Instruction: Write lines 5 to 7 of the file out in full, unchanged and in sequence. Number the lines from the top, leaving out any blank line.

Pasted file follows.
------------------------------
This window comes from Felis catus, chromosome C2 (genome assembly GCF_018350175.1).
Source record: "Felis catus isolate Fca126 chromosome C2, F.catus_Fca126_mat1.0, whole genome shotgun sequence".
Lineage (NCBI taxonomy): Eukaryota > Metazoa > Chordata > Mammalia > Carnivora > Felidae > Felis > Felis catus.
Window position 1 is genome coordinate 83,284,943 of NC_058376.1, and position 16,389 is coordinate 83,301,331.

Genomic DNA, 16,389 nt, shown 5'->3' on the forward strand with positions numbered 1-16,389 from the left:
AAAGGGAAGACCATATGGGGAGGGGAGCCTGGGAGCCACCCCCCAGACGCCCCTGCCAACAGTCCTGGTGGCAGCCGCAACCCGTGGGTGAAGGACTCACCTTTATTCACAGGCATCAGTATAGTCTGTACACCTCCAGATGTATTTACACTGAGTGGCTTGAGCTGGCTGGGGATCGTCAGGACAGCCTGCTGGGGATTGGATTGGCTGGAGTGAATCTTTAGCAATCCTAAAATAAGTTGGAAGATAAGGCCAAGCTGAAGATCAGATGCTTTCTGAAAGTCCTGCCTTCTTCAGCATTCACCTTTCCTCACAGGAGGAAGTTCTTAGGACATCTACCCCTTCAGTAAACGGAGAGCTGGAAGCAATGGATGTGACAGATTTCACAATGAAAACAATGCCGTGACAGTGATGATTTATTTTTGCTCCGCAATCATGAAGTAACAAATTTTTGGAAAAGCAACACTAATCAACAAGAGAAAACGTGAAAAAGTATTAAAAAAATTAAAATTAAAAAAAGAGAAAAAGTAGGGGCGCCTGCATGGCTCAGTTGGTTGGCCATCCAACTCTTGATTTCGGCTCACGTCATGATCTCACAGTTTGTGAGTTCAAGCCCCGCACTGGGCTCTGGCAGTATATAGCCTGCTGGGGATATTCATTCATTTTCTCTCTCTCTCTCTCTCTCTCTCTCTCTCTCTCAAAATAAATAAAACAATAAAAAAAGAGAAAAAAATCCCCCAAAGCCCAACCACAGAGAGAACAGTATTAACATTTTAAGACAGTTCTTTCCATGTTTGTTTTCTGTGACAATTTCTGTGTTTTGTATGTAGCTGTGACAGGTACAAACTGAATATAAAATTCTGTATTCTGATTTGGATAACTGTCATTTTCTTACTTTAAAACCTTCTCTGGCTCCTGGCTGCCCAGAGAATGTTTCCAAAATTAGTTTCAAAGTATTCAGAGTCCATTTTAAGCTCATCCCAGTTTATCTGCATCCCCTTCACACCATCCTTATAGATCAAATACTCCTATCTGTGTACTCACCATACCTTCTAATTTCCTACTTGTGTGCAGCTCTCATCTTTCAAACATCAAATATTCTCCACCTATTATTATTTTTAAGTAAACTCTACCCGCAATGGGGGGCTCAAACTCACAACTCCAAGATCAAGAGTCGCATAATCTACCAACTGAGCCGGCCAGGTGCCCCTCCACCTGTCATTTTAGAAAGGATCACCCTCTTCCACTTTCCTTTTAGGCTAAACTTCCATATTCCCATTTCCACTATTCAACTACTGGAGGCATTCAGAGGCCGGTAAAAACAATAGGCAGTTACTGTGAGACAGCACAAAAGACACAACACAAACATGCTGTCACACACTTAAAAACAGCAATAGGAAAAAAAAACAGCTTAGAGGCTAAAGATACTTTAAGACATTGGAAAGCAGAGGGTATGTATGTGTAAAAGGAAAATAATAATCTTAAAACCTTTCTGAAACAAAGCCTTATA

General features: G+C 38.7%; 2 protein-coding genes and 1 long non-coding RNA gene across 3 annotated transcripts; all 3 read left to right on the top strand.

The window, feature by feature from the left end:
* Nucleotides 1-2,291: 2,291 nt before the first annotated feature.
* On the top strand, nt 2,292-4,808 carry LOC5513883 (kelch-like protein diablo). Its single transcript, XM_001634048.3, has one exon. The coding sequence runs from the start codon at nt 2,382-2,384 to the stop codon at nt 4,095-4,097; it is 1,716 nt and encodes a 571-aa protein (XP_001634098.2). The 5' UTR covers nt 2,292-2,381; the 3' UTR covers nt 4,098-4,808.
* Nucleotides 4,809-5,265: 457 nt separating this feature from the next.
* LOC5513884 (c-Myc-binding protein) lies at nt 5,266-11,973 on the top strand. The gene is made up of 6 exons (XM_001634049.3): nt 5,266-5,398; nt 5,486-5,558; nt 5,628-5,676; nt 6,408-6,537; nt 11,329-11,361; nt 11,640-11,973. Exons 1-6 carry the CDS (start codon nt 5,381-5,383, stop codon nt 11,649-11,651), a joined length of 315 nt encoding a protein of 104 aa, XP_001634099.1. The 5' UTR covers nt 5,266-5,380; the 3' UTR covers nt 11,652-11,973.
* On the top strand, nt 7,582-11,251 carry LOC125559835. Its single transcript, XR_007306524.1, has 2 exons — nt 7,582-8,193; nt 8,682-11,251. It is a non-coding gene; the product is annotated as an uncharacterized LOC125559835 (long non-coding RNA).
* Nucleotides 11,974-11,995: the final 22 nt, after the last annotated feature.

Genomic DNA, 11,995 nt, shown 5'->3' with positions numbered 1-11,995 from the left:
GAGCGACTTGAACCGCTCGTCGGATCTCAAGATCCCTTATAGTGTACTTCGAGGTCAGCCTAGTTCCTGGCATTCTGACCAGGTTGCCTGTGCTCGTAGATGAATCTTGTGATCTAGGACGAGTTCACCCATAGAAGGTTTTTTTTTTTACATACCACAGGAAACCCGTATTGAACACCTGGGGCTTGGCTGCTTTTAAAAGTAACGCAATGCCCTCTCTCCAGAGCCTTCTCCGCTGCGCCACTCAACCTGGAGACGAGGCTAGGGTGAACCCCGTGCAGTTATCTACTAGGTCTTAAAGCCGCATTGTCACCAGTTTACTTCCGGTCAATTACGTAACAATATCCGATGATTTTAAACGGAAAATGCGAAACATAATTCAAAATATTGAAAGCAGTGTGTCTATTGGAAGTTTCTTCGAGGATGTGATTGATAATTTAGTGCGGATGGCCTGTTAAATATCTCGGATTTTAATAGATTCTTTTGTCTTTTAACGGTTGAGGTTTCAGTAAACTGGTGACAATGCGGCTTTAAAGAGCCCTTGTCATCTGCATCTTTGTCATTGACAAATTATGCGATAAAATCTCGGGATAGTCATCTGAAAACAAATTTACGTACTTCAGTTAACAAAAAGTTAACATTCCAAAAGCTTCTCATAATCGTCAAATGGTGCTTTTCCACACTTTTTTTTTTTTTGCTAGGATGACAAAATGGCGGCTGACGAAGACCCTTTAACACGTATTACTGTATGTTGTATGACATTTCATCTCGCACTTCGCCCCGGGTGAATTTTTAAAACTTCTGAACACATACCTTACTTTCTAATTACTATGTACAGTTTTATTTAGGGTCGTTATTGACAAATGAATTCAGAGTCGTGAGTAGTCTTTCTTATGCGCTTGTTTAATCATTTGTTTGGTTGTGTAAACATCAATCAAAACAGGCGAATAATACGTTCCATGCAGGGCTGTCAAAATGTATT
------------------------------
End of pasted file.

Genomic DNA, 16,389 nt, shown 5'->3' on the forward strand with positions numbered 1-16,389 from the left:
AAAGGGAAGACCATATGGGGAGGGGAGCCTGGGAGCCACCCCCCAGACGCCCCTGCCAACAGTCCTGGTGGCAGCCGCAACCCGTGGGTGAAGGACTCACCTTTATTCACAGGCATCAGTATAGTCTGTACACCTCCAGATGTATTTACACTGAGTGGCTTGAGCTGGCTGGGGATCGTCAGGACAGCCTGCTGGGGATTGGATTGGCTGGAGTGAATCTTTAGCAATCCTAAAATAAGTTGGAAGATAAGGCCAAGCTGAAGATCAGATGCTTTCTGAAAGTCCTGCCTTCTTCAGCATTCACCTTTCCTCACAGGAGGAAGTTCTTAGGACATCTACCCCTTCAGTAAACGGAGAGCTGGAAGCAATGGATGTGACAGATTTCACAATGAAAACAATGCCGTGACAGTGATGATTTATTTTTGCTCCGCAATCATGAAGTAACAAATTTTTGGAAAAGCAACACTAATCAACAAGAGAAAACGTGAAAAAGTATTAAAAAAATTAAAATTAAAAAAAGAGAAAAAGTAGGGGCGCCTGCATGGCTCAGTTGGTTGGCCATCCAACTCTTGATTTCGGCTCACGTCATGATCTCACAGTTTGTGAGTTCAAGCCCCGCACTGGGCTCTGGCAGTATATAGCCTGCTGGGGATATTCATTCATTTTCTCTCTCTCTCTCTCTCTCTCTCTCTCTCTCTCAAAATAAATAAAACAATAAAAAAAGAGAAAAAAATCCCCCAAAGCCCAACCACAGAGAGAACAGTATTAACATTTTAAGACAGTTCTTTCCATGTTTGTTTTCTGTGACAATTTCTGTGTTTTGTATGTAGCTGTGACAGGTACAAACTGAATATAAAATTCTGTATTCTGATTTGGATAACTGTCATTTTCTTACTTTAAAACCTTCTCTGGCTCCTGGCTGCCCAGAGAATGTTTCCAAAATTAGTTTCAAAGTATTCAGAGTCCATTTTAAGCTCATCCCAGTTTATCTGCATCCCCTTCACACCATCCTTATAGATCAAATACTCCTATCTGTGTACTCACCATACCTTCTAATTTCCTACTTGTGTGCAGCTCTCATCTTTCAAACATCAAATATTCTCCACCTATTATTATTTTTAAGTAAACTCTACCCGCAATGGGGGGCTCAAACTCACAACTCCAAGATCAAGAGTCGCATAATCTACCAACTGAGCCGGCCAGGTGCCCCTCCACCTGTCATTTTAGAAAGGATCACCCTCTTCCACTTTCCTTTTAGGCTAAACTTCCATATTCCCATTTCCACTATTCAACTACTGGAGGCATTCAGAGGCCGGTAAAAACAATAGGCAGTTACTGTGAGACAGCACAAAAGACACAACACAAACATGCTGTCACACACTTAAAAACAGCAATAGGAAAAAAAAACAGCTTAGAGGCTAAAGATACTTTAAGACATTGGAAAGCAGAGGGTATGTATGTGTAAAAGGAAAATAATAATCTTAAAACCTTTCTGAAACAAAGCCTTATA

General features: G+C 38.7%; 2 protein-coding genes and 1 long non-coding RNA gene across 3 annotated transcripts; all 3 read left to right on the top strand.